And the wretch knew from that that we were poor.
Perhaps because he let us give instead
Of seizing from us as he might have seized.
Perhaps he mocked at us for being wed, 30
Or being very young (and he was pleased
To have a vision of us old and dead).
I wonder how far down the road he’s got.
He’s watching from the woods as like as not.

In the next, the natural world is coming to represent a dark, sinister force. I like to contrast this with Frost's other poem about a tree by the bedroom window, called "Window Tree."

THE OFT-REPEATED DREAM

She had no saying dark enough 35
For the dark pine that kept
Forever trying the window-latch
Of the room where they slept.

The tireless but ineffectual hands
That with every futile pass 40
Made the great tree seem as a little bird
Before the mystery of glass!

It never had been inside the room,
And only one of the two
Was afraid in an oft-repeated dream 45
Of what the tree might do.

This is a speechless series of poems, I mean in the sense that the people do not speak, even to themselves, which seems unusual. There should be some direct expression of their emotion, but that there isn't is probably intentional on Frost's part, because the absence of emotional expression may be the cause of the wife's madness. I'm assuming that madness is what Frost is suggesting. The wife might just be giving her silent husband the heave-ho, but the last several words, "finalities/Besides the grave," make me think that's not it. Sorry for hogging the rest of the poems, by the way. I'm sure there is more to say about them.

THE IMPULSE

It was too lonely for her there,
And too wild,
And since there were but two of them,
And no child, 50

And work was little in the house,
She was free,
And followed where he furrowed field,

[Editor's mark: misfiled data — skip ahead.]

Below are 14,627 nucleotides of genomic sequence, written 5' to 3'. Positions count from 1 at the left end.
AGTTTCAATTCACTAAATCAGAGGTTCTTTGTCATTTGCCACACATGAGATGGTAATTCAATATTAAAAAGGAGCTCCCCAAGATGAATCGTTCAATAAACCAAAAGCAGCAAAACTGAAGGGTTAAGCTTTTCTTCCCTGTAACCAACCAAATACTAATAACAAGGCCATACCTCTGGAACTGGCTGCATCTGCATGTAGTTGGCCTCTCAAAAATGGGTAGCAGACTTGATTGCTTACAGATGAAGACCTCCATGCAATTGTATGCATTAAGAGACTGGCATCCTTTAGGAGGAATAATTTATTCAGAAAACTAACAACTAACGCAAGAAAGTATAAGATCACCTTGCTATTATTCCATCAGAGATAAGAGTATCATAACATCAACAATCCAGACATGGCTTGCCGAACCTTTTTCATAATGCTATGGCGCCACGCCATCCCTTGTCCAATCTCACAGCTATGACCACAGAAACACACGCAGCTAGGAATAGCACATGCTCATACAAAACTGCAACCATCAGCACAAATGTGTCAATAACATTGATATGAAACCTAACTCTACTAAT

Or felled tree.

She rested on a log and tossed 55
The fresh chips,
With a song only to herself
On her lips.

And once she went to break a bough
Of black alder. 60
She strayed so far she scarcely heard
When he called her—

And didn’t answer—didn’t speak—
Or return.
She stood, and then she ran and hid 65
In the fern.

He never found her, though he looked
Everywhere,
And he asked at her mother’s house
Was she there. 70

Sudden and swift and light as that
The ties gave,
And he learned of finalities
Besides the grave.



Fri Mar 13, 2009 8:54 am
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DWill wrote:
In the next, the natural world is coming to represent a dark, sinister force. I like to contrast this with Frost's other poem about a tree by the bedroom window, called "Window Tree."


Nice! I like thinking about both poems together.

Quote:
THE OFT-REPEATED DREAM

She had no saying dark enough 35
For the dark pine that kept
Forever trying the window-latch
Of the room where they slept.


Living under a very large magnolia that taps to come in each time we have a windy night, I can appreciate these lines and how Frost may have come to write them.

Quote:
This is a speechless series of poems, I mean in the sense that the people do not speak, even to themselves, which seems unusual. There should be some direct expression of their emotion, but that there isn't is probably intentional on Frost's part, because the absence of emotional expression may be the cause of the wife's madness. I'm assuming that madness is what Frost is suggesting. The wife might just be giving her silent husband the heave-ho, but the last several words, "finalities/Besides the grave," make me think that's not it. Sorry for hogging the rest of the poems, by the way. I'm sure there is more to say about them.


I agree that it is odd the characters never speak for themselves. It is a portrait that Frost has painted for us. I also think that it is the silence that is implicated in the wife's madness. The support for this idea is that the poem begins with "Loneliness (Her word)" And again Frost reinforce this with these lines from "The Impulse"

It was too lonely for her there,
And too wild,
And since there were but two of them,
And no child,

Clearly the Hill Wife feels isolated and lonely and is driven mad and I also concur with DWill's thinking, that she does him in. There are many stories captured in the diaries of frontier women during the 1800s of the deadly consequences of isolation and loneliness.

To DWill: Glad you chimed in! It was getting a bit lonely discussing this poem with myself -- oh dear, did I really say lonely? :D

To all: please excuse all the spelling problems my computer is having a great deal of difficulty this morning. I will come back to edit them out as soon as my computer is working again.



Fri Mar 13, 2009 9:23 am